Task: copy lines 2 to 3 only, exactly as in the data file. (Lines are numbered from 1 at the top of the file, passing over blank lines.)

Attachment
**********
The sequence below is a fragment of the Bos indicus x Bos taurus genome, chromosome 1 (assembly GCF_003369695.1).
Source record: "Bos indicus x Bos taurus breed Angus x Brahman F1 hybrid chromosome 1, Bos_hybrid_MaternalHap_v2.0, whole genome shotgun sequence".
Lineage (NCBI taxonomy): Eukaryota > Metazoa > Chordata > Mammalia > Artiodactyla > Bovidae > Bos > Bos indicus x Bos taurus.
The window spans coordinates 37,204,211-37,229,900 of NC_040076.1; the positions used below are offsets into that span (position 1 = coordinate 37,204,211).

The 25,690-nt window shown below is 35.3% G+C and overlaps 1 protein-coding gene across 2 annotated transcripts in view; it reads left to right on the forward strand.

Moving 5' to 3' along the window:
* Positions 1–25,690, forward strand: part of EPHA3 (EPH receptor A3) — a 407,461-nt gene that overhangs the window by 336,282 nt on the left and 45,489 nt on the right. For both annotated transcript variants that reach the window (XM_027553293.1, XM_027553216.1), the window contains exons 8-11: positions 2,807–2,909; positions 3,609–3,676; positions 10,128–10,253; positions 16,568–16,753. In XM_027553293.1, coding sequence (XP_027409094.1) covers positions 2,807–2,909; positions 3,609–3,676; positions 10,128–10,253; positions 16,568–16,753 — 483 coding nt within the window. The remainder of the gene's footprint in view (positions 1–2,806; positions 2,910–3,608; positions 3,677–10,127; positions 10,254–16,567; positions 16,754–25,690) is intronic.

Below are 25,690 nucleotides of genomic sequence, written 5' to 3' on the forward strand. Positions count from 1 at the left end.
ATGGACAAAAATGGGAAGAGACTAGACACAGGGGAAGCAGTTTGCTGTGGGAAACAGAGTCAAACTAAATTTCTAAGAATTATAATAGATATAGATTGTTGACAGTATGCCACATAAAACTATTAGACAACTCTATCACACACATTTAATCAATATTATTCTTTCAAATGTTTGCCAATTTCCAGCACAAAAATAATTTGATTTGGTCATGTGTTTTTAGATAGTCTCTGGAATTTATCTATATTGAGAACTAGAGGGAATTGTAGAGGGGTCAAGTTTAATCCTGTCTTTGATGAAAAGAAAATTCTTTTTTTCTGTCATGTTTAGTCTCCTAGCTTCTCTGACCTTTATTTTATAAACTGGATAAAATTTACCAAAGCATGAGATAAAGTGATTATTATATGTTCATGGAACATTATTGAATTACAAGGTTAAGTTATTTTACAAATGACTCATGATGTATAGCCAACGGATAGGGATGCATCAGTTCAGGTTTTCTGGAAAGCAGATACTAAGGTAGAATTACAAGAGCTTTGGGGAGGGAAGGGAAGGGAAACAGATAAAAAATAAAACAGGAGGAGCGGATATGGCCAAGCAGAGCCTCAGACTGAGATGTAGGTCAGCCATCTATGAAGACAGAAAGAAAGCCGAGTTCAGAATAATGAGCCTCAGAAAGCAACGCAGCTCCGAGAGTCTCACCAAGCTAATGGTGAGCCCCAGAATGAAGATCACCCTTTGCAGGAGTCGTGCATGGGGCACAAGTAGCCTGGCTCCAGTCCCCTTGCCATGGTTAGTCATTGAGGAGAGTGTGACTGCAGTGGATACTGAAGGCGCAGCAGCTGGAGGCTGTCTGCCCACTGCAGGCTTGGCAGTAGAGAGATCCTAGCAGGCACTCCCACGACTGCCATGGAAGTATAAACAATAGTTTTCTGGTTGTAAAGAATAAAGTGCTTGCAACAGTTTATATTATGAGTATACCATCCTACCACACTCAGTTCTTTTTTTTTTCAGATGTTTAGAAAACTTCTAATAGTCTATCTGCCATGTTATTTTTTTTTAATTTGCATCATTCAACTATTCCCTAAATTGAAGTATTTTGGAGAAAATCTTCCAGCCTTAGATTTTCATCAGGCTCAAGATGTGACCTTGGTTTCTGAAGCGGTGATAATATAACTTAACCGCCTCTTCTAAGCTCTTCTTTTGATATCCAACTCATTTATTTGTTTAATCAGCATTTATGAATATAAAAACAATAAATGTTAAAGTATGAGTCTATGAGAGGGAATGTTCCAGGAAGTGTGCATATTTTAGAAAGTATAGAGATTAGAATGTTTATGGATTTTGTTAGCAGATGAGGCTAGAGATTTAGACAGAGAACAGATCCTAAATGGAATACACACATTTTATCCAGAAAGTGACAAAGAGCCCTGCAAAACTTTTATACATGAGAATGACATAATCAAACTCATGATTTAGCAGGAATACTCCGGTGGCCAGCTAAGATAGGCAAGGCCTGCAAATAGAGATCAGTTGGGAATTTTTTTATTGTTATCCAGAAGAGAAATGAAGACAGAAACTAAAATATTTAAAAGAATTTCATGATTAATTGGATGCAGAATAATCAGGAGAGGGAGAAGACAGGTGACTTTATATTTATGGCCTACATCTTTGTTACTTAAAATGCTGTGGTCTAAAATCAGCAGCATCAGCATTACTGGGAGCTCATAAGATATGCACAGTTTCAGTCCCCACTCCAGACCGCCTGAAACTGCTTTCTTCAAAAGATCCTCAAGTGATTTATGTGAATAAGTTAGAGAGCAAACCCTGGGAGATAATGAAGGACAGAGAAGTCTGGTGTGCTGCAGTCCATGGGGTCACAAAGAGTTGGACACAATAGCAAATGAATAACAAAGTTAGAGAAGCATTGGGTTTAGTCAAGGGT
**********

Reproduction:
Source record: "Bos indicus x Bos taurus breed Angus x Brahman F1 hybrid chromosome 1, Bos_hybrid_MaternalHap_v2.0, whole genome shotgun sequence".
Lineage (NCBI taxonomy): Eukaryota > Metazoa > Chordata > Mammalia > Artiodactyla > Bovidae > Bos > Bos indicus x Bos taurus.